By Cindy DeMoss
Have you ever had one of those days when you felt surrounded by darkness, when everything you touched seemed to go haywire? I sure have, more than I care to count. And, of course, someone comes up to you, smiling, and says, “Hey! How are you?” You put on your best smile and reply “I’m fine. How are you?” After all, no one wants to hear about your problems, right? And so, the cycle begins…
Here’s something I want you to remember the next time this happens to you. A counselor once told me that “I’m F.I.N.E.” really means “I’m Feeling Insecure, Neurotic, and Emotionally unstable.”
Now - how are you, really?
We are doing ourselves and each other a great disservice when we only look at the surface. In today’s hustle and bustle, no one seems to have time (or wants to take the time) to look past this façade. Instead, we accept each other’s “I’m fine” at face value, when really there are hundreds and thousands of “walking wounded” among us - women (and men) who are struggling in our midst, but too afraid to say anything or ask for help, most are too afraid of being judged. Consequently, we talk about things like the weather, what room we’re decorating, a new haircut, our kid’s little league game - whatever the case may be - but it rarely goes deeper to the relationship-building, soul-searching, or God-pleasing issues that our lives are really made of.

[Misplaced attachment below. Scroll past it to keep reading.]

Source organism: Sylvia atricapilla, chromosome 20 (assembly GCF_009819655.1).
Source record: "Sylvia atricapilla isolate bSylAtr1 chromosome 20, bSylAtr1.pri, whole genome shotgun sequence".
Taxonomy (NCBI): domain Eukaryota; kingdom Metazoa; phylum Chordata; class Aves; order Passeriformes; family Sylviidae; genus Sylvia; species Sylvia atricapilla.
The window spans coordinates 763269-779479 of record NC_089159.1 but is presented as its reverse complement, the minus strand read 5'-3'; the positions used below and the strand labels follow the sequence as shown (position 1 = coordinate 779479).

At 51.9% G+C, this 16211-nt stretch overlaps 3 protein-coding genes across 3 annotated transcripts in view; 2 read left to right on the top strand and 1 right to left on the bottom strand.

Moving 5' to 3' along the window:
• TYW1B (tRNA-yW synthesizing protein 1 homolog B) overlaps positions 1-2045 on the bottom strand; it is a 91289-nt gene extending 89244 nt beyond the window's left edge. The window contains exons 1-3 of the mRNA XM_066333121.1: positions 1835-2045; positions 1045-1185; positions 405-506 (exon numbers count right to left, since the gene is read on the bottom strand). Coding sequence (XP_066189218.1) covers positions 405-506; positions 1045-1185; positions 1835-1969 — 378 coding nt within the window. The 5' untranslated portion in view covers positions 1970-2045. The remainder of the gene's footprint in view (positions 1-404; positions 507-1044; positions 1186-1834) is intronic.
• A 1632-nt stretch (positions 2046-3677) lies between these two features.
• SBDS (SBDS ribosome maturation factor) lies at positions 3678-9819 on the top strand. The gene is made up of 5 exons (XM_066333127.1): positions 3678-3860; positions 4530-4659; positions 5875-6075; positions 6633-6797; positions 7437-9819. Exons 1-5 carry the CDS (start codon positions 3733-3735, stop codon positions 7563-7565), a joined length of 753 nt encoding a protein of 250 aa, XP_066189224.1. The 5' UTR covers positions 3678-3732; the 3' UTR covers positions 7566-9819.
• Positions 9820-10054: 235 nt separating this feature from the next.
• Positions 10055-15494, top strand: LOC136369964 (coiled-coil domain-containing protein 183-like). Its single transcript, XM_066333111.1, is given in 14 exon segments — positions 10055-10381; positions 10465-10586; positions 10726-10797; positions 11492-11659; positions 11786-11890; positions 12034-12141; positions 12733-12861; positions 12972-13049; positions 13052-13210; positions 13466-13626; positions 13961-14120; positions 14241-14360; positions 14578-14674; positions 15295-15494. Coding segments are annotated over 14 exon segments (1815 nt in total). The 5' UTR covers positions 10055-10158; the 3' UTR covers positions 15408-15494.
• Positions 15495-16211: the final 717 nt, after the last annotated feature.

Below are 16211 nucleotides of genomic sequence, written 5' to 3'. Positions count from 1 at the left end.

Perhaps we don’t want to ask, because we’re afraid that someone might ask us. We don’t want to face our “junk” either, unless we can hide it in the privacy of our own homes with the door locked and the curtains drawn. We don’t want people to see our imperfections, our sins, our struggles, and our pain. Why is that? Simple. It’s our PRIDE. I use “our” here, because I am definitely among you. I am the worst when it comes to letting pride get in the way - God’s way!
Does this sound familiar? “I don’t want to let people get too close because I don’t want to get hurt again. I don’t want people to see my pain. I don’t want to ask for help, because… I’M FINE!” Ouch! I’m guilty. Today I ask for God’s forgiveness and your forgiveness, for not letting people see beyond the surface where the real me resides, for not letting anyone see the dark places I’ve been so they’ll see how far God has brought me, for not letting people see my brokenness so they can see the power of God’s healing.